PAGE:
A conveyance of property occurs when a rightful owner of land or a building transfers its ownership to another person or party. This can occur through many ways, including:
One of the more common means of conveyance is through a sale. This means that the property is exchanged for monetary value, which would also require a contract to be written up and signed. Conveyance occurs when the title holder "manifests their intent" to transfer the deed to the other.
One of the main legal issues involved with property conveyances is that of defective title. In order to convey property, one has to have valid title to the property. This means that there can’t be any defects or encumbrances on the land, such as: outstanding tax debt; mortgage debt; errors in recording the title; or other issues.
These types of issues need to be resolved or cleared before the property can be transferred. Other legal issues involve fraud (this can happen especially with mortgage documents and agreements), zoning issues, and boundary disputes.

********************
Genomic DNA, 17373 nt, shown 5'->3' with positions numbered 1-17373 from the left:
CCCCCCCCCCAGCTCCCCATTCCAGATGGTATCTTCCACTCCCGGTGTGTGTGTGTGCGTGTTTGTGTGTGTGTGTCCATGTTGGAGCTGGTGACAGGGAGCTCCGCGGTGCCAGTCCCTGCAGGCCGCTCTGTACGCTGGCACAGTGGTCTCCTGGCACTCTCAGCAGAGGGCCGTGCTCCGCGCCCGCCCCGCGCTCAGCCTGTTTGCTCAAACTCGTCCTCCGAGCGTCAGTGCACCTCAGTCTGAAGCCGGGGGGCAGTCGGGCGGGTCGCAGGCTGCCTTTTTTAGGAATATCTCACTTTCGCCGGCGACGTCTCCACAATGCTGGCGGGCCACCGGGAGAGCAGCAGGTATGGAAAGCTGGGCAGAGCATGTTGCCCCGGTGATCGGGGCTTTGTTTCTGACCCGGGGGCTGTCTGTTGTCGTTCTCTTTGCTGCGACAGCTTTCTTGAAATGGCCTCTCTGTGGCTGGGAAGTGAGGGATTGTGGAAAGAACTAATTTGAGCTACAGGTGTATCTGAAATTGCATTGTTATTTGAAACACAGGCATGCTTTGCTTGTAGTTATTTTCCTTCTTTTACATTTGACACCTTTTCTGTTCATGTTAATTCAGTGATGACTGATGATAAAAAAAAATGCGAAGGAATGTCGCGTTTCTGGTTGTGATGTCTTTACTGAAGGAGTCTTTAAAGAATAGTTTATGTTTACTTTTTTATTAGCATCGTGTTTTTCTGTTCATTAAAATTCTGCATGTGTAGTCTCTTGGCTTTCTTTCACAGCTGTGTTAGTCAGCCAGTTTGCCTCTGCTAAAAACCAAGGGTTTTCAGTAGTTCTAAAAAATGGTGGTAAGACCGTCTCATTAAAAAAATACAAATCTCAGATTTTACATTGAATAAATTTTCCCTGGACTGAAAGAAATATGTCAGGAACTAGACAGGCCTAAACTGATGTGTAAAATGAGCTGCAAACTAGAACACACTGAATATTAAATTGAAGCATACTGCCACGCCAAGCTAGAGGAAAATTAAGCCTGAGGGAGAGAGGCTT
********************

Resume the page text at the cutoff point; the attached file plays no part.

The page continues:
Lastly, another issue is that of the proper owner of the land. For instance, one party may be claiming to be the owner of the land through inheritance, while another may be claiming to own it through a sales contract. These types of disputes can often be resolved by searching the title records of the property.
Any type of sale or transaction of real property needs to be recorded. To "record title" to property means to register the transaction with the local or county records department office. Recording real estate documents helps to show that the transaction actually took place. It will also place the transaction or the transfer of title in its proper place in the "chain of ownership" of the property.
That is, the records should reflect each time the property changed hands, beginning with the most current owner, reaching all the way back to the original owner of the property.
Property laws can often involve complex rules and guidelines. You may wish to hire a lawyer for assistance with any type of property issues you may have. Your attorney can guide you through the process of conveyance and can provide you with legal advice on the matters. Also, your lawyer can represent you if you need to file a lawsuit involving the property laws in your area.
Last Modified: 11-13-2013 11:06 AM PSTLaw Library Disclaimer
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